A few weeks ago, Deepti, a friend who is recently single, asked for help with buying a new car. We live in DC. This was the first time in her life she was making such a big purchase by herself. Throughout her 25-year marriage, her (now) ex-husband had taken charge of all financial matters, so buying a car was an especially alien universe for her. She was nervous, quite literally, about being taken for a ride.
“I don’t want to be cheated,” she worried. “I have a budget and I know I don’t need all those fancy features they sell you, so I put my foot down on all those extras, but they’ve asked me to sign this service agreement. They say it’s necessary. Should I?”
I was familiar with the service agreement because that had been a hard sell when we bought my Lexus. My husband had refused the ‘extra protection’ hard sell over and above the manufacturer’s warranty, which was quite substantial, despite the dealer’s high-pressure tactics.
Unlike buying a new house, buying a new car appears on the surface to be easy enough. Those gleaming car dealerships and slick salesmen with facts and figures at their fingertips are prepped to move new high-tech models into your garage.
You May Be Vulnerable to Dealership Scams
But the Federal Trade Commission (FTC) warns that car buying is one of the few major individual purchases susceptible to fraud, and that consumers from a minority background are more vulnerable to dealership scams.
At an EMS briefing on Feb 4, FTC attorney Dan Dwyer warned about consumer fraud when buying new or used cars, and suggested how people could protect themselves from the kind of fraud which is less overtly visible to the average car buyer.
“There was a recent case prosecuted by the FTC in New York,” said Dwyer, “where a dealership in the Bronx was told, very specifically, to charge African American and Hispanic customers more money. They were told that these consumers were not highly educated and could be charged more money than white buyers.”
“Those kinds of things are hidden from the consumer because they are not easily detected. However, the consumer can protect themselves by treating car buying like a research project. Dealers will test you and the limits of your knowledge and are more likely to put one over on you if you appear to be uninformed.”
How To Protect Against Dealership Scams
Dwyer suggested that the free online Kelly Blue Book was a great car buying guide for both new and used cars.
“It will give you the average range of fair prices for the make and model of car you are thinking of buying.”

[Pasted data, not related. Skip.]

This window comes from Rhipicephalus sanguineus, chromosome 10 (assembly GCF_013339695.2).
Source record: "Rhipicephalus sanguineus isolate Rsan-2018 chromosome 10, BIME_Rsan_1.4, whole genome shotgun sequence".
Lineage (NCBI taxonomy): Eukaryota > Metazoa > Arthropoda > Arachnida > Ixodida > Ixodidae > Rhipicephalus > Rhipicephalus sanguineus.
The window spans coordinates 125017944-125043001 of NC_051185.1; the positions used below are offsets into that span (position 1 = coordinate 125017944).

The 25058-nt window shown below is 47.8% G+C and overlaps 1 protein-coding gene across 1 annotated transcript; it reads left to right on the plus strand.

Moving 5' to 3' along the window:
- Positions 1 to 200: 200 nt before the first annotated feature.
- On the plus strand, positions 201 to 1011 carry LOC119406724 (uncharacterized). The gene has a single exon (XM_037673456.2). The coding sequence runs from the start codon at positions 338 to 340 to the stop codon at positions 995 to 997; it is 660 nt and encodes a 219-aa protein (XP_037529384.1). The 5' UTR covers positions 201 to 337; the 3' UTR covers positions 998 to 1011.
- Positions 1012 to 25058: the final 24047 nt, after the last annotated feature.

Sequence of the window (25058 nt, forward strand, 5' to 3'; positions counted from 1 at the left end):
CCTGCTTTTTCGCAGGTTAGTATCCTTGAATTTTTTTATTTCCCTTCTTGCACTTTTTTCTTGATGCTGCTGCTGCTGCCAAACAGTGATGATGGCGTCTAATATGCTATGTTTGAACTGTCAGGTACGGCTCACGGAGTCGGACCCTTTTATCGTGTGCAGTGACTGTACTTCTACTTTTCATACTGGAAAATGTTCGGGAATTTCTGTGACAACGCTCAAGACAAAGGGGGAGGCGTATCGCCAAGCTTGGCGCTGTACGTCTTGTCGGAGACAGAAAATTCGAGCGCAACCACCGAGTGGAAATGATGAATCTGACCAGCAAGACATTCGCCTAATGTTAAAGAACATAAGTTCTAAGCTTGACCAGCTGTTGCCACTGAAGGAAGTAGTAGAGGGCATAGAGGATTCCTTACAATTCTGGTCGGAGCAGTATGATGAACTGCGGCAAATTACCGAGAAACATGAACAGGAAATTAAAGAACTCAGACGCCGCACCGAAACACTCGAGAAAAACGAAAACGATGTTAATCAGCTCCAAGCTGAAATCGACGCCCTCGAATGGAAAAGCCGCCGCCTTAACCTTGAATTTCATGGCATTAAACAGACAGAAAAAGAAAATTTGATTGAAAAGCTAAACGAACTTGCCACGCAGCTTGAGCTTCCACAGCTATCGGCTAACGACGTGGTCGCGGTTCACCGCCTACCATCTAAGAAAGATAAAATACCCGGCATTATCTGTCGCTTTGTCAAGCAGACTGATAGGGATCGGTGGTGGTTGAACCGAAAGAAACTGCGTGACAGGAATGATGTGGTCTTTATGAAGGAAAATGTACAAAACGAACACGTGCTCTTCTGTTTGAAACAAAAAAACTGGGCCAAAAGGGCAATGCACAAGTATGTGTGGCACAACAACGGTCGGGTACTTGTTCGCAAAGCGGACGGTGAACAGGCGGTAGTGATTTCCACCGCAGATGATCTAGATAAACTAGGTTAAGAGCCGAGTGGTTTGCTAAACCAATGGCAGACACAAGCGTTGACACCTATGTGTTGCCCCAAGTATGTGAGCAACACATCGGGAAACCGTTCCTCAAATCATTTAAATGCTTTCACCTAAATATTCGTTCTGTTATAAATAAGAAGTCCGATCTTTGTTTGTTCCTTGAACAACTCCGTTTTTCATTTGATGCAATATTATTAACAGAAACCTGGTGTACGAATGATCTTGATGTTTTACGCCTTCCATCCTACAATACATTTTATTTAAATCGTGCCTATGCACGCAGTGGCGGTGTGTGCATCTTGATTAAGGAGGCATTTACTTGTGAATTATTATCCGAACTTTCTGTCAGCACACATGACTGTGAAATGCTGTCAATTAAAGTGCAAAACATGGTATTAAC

Start planning well in advance, advised Dwyer, starting with a budget and an assessment of dealership offers. There are hidden loopholes.
Often dealers advertise prices which rise after a few months, or promote a great price for a car that is unavailable when you reach the dealership. Read the small print on discounts which could be applicable only to special customers, like college students.
“Calling ahead to confirm the current out-the-door pricing of the car you are planning to buy will save a lot of grief,” said Dwyer. “Make sure to take someone with you when you go to negotiate your price at the dealership. Everything is negotiable, no matter what the dealer says about no room to bargain.”
Car buyers should complete several important steps before a purchase stated Dwyer. Getting pre-approval from the bank for a car loan and a credit report at annualcreditreport.com, will help guard against dealer loans which have higher interest rates. Dealers have been known to enter false income and down payment information in the loan application just to make their sale numbers.
Unfortunately, the consumer is liable if a loan is approved based on fraudulent information.
Understanding the loan agreement, total sale price, and how it’s related to the monthly payment is imperative. Low monthly payments have a longer loan periods and higher interest rates.
Dwyer warned consumers against refinancing scams where dealers offer to negotiate with a lender for an upfront fee.
“Don’t fall for it,’ said Dwyer. “You don’t need anyone to negotiate with the bank for you. You can do it directly. Upfront fees for anything are usually a scam.”
Beware of Red Flags if…
- You feel you are being rushed through the documentation. Ask the dealer if financing is approved and written into the contract Don’t budge until you see the figures.
- A dealer insists on extra service contract, where they perform repairs themselves. Don’t sign on because most cars have substantial warranties. A dealer’s service contract only covers repairs at their dealership – if it happens to go out of business, you are stuck holding the bill.
- You’re feeling pressured into extras, which are being sold as essential for safety – most car models are very safe; you don’t have to take extras.
- When buying a used car, make sure the dealer provides all information about its history to check for safety recall issues. Get a mechanic to inspect the car for an assessment. If the dealer fails answer these questions, switch on your fraud meter.
- For used car history and safety recalls – go to NMVTIS
- To report malpractice go to the Better Business Bureau or the State Attorney General.
- If you’ve fallen behind your car payments, go to the FTC for assistance.
Deepti eventually refused the service contract on her Volvo. She did her research and believed she got a good deal, quite apart from the added bonus of learning everything she would ever need to know about buying a car.
Jyoti Minocha is an DC-based educator and writer who holds a Masters in Creative Writing from Johns Hopkins, and is working on a novel about the Partition.